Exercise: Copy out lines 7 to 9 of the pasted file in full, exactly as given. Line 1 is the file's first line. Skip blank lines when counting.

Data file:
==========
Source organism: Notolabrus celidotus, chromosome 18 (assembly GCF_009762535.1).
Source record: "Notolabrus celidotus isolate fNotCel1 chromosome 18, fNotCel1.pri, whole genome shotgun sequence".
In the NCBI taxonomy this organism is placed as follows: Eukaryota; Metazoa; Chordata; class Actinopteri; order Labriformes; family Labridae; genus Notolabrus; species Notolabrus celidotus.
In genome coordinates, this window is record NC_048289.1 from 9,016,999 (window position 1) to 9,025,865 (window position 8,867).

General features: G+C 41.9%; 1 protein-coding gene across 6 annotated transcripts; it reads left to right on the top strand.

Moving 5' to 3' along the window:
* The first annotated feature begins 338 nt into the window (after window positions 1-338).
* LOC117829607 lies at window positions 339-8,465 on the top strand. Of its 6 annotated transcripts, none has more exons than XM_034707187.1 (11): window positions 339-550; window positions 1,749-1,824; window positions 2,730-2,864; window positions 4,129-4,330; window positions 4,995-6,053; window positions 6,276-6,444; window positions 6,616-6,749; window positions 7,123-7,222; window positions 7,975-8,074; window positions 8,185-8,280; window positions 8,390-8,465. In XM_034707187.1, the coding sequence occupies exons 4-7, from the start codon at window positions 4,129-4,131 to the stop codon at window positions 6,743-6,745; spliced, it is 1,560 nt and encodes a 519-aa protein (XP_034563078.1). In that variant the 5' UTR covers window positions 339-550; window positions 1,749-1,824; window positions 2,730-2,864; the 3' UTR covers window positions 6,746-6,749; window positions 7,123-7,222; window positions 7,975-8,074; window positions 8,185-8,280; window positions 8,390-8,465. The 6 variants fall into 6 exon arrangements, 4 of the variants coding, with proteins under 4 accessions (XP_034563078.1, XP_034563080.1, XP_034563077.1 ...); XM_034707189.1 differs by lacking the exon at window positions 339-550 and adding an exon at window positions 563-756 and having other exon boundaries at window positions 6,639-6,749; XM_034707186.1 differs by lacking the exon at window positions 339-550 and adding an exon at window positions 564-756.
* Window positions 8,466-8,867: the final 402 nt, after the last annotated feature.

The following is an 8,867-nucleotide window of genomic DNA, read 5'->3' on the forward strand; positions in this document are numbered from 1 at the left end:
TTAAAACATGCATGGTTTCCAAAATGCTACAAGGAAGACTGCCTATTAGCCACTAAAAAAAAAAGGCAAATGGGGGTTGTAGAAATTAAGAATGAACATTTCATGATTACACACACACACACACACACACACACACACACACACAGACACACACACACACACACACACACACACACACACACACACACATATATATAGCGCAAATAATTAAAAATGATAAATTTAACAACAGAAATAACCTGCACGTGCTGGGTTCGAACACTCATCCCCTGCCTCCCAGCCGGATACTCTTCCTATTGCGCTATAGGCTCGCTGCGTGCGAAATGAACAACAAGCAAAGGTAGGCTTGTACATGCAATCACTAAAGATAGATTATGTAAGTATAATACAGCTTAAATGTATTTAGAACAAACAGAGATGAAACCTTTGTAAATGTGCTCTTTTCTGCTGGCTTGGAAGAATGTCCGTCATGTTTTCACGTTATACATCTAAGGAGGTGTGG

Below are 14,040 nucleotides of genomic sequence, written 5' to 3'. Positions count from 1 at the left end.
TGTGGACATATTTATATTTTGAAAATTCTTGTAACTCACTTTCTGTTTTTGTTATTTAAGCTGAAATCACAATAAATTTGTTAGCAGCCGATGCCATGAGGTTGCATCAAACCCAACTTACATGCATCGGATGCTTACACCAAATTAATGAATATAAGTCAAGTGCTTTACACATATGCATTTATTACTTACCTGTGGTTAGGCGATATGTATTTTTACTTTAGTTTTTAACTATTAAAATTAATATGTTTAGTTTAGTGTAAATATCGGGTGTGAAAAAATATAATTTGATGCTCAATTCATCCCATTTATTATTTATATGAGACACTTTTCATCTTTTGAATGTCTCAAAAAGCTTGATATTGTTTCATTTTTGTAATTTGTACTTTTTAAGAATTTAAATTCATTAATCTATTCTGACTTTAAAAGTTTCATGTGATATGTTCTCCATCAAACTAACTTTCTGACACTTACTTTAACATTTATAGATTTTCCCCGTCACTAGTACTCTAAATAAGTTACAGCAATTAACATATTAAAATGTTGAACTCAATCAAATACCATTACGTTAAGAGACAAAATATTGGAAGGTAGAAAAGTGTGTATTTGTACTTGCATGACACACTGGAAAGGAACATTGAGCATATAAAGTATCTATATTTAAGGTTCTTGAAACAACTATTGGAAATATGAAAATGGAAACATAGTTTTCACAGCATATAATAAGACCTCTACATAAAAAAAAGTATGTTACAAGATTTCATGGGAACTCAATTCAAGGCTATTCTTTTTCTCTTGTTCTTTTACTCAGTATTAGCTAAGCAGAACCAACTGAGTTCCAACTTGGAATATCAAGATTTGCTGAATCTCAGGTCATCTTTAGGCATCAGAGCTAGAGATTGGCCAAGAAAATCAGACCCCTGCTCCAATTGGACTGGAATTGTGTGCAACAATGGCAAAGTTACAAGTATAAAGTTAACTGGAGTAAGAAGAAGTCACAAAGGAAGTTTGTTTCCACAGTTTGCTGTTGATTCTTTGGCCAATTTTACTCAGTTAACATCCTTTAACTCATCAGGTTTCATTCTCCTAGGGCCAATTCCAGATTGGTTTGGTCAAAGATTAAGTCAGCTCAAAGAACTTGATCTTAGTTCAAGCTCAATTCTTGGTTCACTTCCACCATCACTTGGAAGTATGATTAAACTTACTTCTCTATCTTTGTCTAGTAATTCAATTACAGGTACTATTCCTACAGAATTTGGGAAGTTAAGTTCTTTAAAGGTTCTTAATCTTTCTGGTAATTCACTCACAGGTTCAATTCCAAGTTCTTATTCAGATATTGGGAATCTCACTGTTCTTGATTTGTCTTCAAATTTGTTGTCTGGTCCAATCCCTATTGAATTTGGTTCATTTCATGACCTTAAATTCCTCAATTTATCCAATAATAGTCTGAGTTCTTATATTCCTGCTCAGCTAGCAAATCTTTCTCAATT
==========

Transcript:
* The first annotated feature begins 338 nt into the window (after window positions 1-338).
* LOC117829607 lies at window positions 339-8,465 on the top strand. Of its 6 annotated transcripts, none has more exons than XM_034707187.1 (11): window positions 339-550; window positions 1,749-1,824; window positions 2,730-2,864; window positions 4,129-4,330; window positions 4,995-6,053; window positions 6,276-6,444; window positions 6,616-6,749; window positions 7,123-7,222; window positions 7,975-8,074; window positions 8,185-8,280; window positions 8,390-8,465. In XM_034707187.1, the coding sequence occupies exons 4-7, from the start codon at window positions 4,129-4,131 to the stop codon at window positions 6,743-6,745; spliced, it is 1,560 nt and encodes a 519-aa protein (XP_034563078.1). In that variant the 5' UTR covers window positions 339-550; window positions 1,749-1,824; window positions 2,730-2,864; the 3' UTR covers window positions 6,746-6,749; window positions 7,123-7,222; window positions 7,975-8,074; window positions 8,185-8,280; window positions 8,390-8,465. The 6 variants fall into 6 exon arrangements, 4 of the variants coding, with proteins under 4 accessions (XP_034563078.1, XP_034563080.1, XP_034563077.1 ...); XM_034707189.1 differs by lacking the exon at window positions 339-550 and adding an exon at window positions 563-756 and having other exon boundaries at window positions 6,639-6,749; XM_034707186.1 differs by lacking the exon at window positions 339-550 and adding an exon at window positions 564-756.
* Window positions 8,466-8,867: the final 402 nt, after the last annotated feature.